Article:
There’s a funny quote from Cal Ripken Jr., the Iron Man of baseball: “A lot of people say stubbornness is a bad thing, but it’s served me well.”
When it comes to your money – and your life – you need to be stubborn about certain things. That’s why I developed the Stubborn Money concept, which outlines the foundational things that you need to stubbornly protect: essential cash flow, saving, investing and legacy.
You have to be disciplined about saving and your approach to your finances because if you aren’t, you won’t end up where you want to be.
Be Stubborn About Planning and Protecting Your Income
When you’re early in your career, hopefully, your goal is saving and growing your wealth. In other words, you’re saving more than you are spending.
We can’t spend erratically over the course of our lives, because we have a relatively short income period. Our core earning years are ages 35 to 55.
If you’re planning to continue to spend the same amount over your entire lifetime, you need to save enough money during those high income-earning years to maintain that spending rate through retirement. This also means we must protect those earning years from risk.
This becomes a key reason why you need to be stubborn. Stubborn saving during these years is crucial to your retirement, your spouse’s retirement and your kids’ future.
Be Stubborn About Protecting Your Goals
Most people don’t sit around and say, “I want to die with the highest possible net worth I can.”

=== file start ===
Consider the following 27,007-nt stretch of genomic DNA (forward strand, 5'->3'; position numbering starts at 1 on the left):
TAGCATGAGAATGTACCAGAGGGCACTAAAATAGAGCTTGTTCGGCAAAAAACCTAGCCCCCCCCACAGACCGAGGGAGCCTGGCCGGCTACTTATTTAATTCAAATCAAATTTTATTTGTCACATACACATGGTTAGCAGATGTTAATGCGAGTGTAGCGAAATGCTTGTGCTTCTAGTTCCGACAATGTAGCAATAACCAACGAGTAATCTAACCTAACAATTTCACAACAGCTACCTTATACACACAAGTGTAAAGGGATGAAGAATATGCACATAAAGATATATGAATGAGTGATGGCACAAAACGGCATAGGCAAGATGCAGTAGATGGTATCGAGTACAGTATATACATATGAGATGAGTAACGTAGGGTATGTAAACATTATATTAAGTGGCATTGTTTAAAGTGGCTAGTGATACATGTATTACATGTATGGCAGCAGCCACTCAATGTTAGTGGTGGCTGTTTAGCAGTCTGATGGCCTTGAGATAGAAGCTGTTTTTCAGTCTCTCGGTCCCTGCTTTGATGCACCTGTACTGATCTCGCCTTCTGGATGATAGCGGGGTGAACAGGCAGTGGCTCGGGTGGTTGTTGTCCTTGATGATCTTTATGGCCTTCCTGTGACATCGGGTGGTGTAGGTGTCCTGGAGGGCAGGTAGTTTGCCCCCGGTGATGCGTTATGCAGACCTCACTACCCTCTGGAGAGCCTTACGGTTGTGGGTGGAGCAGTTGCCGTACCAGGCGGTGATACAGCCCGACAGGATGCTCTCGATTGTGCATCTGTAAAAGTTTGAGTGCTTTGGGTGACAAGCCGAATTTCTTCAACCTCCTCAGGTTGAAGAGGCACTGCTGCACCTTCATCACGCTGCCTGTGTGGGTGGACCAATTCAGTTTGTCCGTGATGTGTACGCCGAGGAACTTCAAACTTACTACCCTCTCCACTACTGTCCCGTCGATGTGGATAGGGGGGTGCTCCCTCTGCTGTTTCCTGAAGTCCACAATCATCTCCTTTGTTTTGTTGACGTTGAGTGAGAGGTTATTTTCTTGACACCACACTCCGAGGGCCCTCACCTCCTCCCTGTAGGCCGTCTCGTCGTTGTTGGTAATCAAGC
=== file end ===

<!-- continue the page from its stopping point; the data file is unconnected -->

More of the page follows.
Instead, goals you want to accomplish – like leaving money to kids or grandkids; funding 529s; or leaving money to charities, your alma mater and your church – drive your financial decisions.
Fidelity has a concept they call the Client Value Ladder, which is similar to my Stubborn Money concept. The Client Value Ladder starts with a foundation of “managing the money,” which includes money manager selection, asset allocation, security selection, insurance, income generation, taxes, debt, and cash flow.
These are the base of the ladder that everything else – pursuing goals, financial confidence, fulfillment – is built on. When we don’t take care of things at the base, we risk everything above it. It’s just like building a house. If you don’t have a good foundation, you create risk to the rest of the structure.
Similarly, if these foundational items are not taken care of, you introduce risk to the rest of your life. For example, if you die as the primary income earner, could your spouse afford to send the kids to college or retire? If you have the wrong insurance, might you neglect your healthcare?
Proper planning lays out the bricks on which you build your legacy and work toward your life’s purpose and goals. And to get there, you have to be stubborn about taking care of the elements upon which everything else is built.
A financial advisor can help you build a strong foundation as you work toward your financial goals. Click here to schedule a complimentary strategy session.